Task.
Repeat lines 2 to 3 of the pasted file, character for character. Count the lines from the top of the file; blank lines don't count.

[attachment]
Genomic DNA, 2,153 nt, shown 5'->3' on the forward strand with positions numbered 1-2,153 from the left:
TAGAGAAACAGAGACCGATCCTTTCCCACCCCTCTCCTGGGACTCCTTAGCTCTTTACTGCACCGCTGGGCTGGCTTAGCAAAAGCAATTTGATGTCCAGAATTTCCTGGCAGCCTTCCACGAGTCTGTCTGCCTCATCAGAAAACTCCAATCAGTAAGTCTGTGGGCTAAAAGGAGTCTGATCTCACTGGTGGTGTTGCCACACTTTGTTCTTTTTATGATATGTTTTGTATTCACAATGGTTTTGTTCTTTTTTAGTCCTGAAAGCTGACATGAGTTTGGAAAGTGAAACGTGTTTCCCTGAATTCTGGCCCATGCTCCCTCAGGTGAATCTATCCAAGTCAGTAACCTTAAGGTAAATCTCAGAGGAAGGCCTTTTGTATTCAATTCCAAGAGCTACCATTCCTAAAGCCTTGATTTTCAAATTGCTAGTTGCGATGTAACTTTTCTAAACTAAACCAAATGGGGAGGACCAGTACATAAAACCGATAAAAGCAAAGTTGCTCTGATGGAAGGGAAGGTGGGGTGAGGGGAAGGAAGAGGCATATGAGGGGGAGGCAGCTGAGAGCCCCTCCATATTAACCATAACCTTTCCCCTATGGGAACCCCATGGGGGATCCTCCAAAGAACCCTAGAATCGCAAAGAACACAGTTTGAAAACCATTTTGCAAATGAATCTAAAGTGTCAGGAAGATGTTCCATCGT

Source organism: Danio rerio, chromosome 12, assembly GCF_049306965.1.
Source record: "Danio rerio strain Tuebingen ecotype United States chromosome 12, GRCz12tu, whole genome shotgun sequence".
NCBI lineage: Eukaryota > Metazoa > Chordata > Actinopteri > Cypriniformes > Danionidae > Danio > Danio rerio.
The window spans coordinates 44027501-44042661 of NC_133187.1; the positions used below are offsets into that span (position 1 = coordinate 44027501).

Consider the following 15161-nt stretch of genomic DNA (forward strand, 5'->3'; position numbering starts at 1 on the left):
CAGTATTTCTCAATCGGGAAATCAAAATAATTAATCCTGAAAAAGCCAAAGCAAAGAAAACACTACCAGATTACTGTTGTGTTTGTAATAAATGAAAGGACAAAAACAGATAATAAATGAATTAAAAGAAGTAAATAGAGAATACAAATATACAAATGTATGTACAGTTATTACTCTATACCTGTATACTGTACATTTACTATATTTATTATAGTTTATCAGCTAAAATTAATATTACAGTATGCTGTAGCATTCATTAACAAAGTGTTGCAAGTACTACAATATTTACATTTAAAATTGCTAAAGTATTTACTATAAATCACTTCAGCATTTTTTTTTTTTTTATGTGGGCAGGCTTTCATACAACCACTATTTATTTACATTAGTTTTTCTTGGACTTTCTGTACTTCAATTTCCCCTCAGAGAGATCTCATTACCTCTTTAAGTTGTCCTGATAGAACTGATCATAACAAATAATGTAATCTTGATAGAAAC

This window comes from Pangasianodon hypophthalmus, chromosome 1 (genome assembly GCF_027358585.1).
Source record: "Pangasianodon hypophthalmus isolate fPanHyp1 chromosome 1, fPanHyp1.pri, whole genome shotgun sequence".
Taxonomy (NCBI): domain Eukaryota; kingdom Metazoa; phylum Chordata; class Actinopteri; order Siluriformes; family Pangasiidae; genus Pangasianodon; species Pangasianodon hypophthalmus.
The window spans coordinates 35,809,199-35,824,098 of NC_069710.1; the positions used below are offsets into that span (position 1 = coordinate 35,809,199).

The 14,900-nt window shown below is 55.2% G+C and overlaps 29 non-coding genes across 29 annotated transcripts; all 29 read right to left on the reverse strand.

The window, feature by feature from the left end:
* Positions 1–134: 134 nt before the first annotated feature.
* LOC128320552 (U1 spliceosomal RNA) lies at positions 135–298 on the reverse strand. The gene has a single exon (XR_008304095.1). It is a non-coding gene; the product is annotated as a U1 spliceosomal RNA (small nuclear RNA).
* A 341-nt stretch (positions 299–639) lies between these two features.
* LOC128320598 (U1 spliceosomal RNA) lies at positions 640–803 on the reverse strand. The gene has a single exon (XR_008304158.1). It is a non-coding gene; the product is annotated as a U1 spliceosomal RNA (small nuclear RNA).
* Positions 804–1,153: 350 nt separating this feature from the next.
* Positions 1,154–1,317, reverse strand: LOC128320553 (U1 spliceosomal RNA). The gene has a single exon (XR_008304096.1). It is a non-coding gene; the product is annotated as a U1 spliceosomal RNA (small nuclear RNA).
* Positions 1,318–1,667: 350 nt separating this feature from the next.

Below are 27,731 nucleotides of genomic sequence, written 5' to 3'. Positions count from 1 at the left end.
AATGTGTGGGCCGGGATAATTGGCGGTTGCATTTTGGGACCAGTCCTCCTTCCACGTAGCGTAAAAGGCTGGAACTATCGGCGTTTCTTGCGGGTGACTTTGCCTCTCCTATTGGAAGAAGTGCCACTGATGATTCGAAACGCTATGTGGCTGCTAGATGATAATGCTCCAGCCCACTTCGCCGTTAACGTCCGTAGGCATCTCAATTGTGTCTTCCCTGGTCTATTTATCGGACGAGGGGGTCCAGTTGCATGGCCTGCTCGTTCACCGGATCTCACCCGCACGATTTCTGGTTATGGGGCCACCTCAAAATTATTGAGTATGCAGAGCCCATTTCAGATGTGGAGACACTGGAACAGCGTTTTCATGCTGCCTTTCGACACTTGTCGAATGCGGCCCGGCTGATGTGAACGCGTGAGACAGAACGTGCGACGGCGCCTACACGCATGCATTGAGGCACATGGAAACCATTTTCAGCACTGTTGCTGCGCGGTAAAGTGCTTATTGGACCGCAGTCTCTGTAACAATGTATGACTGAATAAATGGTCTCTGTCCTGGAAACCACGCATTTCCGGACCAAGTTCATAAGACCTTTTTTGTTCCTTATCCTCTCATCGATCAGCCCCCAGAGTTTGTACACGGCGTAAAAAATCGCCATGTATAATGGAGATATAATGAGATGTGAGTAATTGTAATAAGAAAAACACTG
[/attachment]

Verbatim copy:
TAGAGAAACAGAGACCGATCCTTTCCCACCCCTCTCCTGGGACTCCTTAGCTCTTTACTGCACCGCTGGGCTGGCTTAGCAAAAGCAATTTGATGTCCAGAATTTCCTGGCAGCCTTCCACGAGTCTGTCTGCCTCATCAGAAAACTCCAATCAGTAAGTCTGTGGGCTAAAAGGAGTCTGATCTCACTGGTGGTGTTGCCACACTTTGTTCTTTTTATGATATGTTTTGTATTCACAATGGTTTTGTTCTTTTTTAGTCCTGAAAGCTGACATGAGTTTGGAAAGTGAAACGTGTTTCCCTGAATTCTGGCCCATGCTCCCTCAGGTGAATCTATCCAAGTCAGTAACCTTAAGGTAAATCTCAGAGGAAGGCCTTTTGTATTCAATTCCAAGAGCTACCATTCCTAAAGCCTTGATTTTCAAATTGCTAGTTGCGATGTAACTTTTCTAAACTAAACCAAATGGGGAGGACCAGTACATAAAACCGATAAAAGCAAAGTTGCTCTGATGGAAGGGAAGGTGGGGTGAGGGGAAGGAAGAGGCATATGAGGGGGAGGCAGCTGAGAGCCCCTCCATATTAACCATAACCTTTCCCCTATGGGAACCCCATGGGGGATCCTCCAAAGAACCCTAGAATCGCAAAGAACACAGTTTGAAAACCATTTTGCAAATGAATCTAAAGTGTCAGGAAGATGTTCCATCGT

Source organism: Danio rerio, chromosome 12, assembly GCF_049306965.1.